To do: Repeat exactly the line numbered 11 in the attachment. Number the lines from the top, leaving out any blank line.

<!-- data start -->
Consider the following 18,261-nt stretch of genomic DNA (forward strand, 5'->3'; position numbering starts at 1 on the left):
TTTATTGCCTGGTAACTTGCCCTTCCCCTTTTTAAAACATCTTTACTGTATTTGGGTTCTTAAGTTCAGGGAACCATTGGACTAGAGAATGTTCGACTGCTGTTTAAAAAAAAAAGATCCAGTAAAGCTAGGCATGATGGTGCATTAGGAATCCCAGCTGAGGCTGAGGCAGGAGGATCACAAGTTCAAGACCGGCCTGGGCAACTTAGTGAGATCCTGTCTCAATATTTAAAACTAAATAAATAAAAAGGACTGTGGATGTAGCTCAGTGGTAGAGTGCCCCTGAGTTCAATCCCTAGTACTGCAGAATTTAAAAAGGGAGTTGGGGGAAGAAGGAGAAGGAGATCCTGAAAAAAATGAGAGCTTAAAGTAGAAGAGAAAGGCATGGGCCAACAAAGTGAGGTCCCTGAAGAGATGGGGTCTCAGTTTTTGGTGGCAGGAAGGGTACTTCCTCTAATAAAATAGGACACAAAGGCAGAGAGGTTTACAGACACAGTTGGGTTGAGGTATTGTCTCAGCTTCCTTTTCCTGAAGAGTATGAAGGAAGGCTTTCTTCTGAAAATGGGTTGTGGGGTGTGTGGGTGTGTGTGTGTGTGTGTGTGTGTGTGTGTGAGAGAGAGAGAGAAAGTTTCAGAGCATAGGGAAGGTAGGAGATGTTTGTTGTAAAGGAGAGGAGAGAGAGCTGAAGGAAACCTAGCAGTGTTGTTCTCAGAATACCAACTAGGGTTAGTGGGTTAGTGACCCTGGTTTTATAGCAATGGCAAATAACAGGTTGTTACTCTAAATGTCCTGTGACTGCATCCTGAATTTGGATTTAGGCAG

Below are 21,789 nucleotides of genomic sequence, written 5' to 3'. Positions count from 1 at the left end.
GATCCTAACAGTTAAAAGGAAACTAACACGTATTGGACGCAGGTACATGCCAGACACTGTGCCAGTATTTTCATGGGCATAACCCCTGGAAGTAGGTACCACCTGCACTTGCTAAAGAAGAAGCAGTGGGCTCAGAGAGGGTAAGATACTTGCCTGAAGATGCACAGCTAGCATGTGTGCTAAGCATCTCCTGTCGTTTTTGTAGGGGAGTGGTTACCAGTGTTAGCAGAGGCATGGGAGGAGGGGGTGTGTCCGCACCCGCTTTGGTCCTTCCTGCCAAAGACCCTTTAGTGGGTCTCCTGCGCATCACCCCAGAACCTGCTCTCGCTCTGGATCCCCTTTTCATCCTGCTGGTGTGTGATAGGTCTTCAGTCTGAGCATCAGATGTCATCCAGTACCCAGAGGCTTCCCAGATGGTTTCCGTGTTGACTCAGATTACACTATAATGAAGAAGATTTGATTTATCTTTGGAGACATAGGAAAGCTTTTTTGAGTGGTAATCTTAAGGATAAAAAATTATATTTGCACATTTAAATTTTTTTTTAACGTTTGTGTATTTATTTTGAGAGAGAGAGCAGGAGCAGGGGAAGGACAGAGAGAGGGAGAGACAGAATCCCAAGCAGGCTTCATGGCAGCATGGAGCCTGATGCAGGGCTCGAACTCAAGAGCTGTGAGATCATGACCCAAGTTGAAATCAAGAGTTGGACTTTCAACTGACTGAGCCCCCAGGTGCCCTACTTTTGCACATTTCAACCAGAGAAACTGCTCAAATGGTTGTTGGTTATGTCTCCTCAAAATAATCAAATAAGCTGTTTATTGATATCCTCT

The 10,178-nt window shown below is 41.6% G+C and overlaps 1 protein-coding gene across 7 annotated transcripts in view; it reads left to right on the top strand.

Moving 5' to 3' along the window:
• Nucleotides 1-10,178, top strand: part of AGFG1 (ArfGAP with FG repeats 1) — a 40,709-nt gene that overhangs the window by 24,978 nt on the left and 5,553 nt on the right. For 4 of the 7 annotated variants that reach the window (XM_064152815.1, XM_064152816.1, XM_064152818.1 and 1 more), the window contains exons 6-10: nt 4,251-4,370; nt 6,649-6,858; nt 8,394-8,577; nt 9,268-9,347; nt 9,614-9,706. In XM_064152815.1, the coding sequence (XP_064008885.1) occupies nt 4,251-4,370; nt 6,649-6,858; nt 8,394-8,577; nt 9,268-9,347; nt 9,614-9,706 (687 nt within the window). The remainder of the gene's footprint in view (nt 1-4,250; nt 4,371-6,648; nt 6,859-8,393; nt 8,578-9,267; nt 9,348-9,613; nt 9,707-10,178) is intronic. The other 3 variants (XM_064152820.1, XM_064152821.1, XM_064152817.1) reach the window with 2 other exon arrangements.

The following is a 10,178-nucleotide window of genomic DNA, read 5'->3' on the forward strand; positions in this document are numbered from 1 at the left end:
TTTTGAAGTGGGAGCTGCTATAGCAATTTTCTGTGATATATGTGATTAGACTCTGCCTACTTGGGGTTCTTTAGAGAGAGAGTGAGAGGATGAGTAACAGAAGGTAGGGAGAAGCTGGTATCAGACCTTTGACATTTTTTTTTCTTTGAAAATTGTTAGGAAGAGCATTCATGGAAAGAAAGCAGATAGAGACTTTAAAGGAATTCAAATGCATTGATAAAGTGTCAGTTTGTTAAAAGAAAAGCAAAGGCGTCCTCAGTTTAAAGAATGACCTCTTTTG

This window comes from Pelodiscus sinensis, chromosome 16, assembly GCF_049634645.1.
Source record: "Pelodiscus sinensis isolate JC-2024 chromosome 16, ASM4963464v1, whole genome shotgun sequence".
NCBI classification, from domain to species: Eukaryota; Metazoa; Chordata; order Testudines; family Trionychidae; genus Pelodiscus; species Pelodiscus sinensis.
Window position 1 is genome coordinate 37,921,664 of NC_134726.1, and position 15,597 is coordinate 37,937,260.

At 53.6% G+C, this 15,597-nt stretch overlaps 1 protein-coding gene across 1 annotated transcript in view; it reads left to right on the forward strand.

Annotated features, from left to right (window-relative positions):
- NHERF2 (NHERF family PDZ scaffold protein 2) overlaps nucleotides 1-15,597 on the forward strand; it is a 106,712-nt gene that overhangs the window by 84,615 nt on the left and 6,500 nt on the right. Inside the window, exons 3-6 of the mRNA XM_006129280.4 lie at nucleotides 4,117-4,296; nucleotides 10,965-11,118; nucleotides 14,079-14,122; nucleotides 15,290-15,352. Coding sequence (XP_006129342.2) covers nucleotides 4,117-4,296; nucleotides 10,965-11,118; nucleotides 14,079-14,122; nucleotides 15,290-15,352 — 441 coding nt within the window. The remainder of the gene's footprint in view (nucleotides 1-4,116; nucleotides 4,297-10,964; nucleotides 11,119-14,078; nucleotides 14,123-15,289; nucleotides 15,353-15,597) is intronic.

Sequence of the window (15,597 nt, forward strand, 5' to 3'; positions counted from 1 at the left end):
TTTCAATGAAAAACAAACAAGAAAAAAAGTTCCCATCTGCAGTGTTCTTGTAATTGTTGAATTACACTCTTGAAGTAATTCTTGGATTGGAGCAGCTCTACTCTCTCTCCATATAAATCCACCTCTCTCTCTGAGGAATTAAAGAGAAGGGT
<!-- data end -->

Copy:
Source record: "Pelodiscus sinensis isolate JC-2024 chromosome 16, ASM4963464v1, whole genome shotgun sequence".